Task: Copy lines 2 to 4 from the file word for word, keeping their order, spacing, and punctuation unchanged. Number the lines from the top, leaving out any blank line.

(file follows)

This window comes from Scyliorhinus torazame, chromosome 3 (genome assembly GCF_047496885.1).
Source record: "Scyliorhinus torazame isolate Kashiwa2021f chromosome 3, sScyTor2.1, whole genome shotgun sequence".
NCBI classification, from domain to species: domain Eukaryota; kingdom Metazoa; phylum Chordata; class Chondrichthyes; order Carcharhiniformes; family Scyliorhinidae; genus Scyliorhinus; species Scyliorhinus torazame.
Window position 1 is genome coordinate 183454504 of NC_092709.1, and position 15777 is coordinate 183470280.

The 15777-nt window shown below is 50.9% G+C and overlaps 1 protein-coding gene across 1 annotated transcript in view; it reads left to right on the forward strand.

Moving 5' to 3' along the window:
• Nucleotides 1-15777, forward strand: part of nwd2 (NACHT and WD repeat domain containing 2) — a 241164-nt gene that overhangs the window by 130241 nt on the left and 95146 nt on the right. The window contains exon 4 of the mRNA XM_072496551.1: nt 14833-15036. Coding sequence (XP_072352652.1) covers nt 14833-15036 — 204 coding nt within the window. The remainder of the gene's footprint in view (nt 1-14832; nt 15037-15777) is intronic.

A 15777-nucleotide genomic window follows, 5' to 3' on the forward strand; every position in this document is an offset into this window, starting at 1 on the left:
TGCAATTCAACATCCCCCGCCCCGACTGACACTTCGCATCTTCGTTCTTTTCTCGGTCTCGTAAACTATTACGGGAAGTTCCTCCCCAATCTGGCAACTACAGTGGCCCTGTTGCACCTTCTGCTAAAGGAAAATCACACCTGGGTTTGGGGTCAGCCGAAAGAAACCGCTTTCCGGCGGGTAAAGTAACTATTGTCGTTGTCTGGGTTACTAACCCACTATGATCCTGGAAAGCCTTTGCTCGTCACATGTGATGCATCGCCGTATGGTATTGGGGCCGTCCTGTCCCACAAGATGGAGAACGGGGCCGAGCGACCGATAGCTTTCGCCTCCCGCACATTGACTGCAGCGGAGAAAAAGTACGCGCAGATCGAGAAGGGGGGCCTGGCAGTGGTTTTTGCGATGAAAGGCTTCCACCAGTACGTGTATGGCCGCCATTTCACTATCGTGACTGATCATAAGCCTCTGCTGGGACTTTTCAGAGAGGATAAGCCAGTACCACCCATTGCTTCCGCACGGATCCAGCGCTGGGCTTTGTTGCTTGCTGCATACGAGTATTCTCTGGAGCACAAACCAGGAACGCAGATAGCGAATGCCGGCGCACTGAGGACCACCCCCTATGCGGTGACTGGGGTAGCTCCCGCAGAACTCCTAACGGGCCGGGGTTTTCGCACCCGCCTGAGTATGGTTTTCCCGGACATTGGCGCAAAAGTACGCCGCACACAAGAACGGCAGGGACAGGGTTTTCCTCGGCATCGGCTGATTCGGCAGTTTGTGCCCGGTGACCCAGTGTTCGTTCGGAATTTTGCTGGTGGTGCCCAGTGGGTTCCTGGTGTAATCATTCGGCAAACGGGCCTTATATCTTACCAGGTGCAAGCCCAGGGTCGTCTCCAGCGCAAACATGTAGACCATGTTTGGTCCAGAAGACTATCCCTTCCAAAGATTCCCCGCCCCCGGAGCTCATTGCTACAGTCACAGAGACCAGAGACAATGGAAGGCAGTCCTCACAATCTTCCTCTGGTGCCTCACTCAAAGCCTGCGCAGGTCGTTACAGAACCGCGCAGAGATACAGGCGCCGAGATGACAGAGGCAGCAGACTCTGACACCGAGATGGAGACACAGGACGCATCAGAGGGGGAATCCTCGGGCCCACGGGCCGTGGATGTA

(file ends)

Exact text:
Source record: "Scyliorhinus torazame isolate Kashiwa2021f chromosome 3, sScyTor2.1, whole genome shotgun sequence".
NCBI classification, from domain to species: domain Eukaryota; kingdom Metazoa; phylum Chordata; class Chondrichthyes; order Carcharhiniformes; family Scyliorhinidae; genus Scyliorhinus; species Scyliorhinus torazame.
Window position 1 is genome coordinate 183454504 of NC_092709.1, and position 15777 is coordinate 183470280.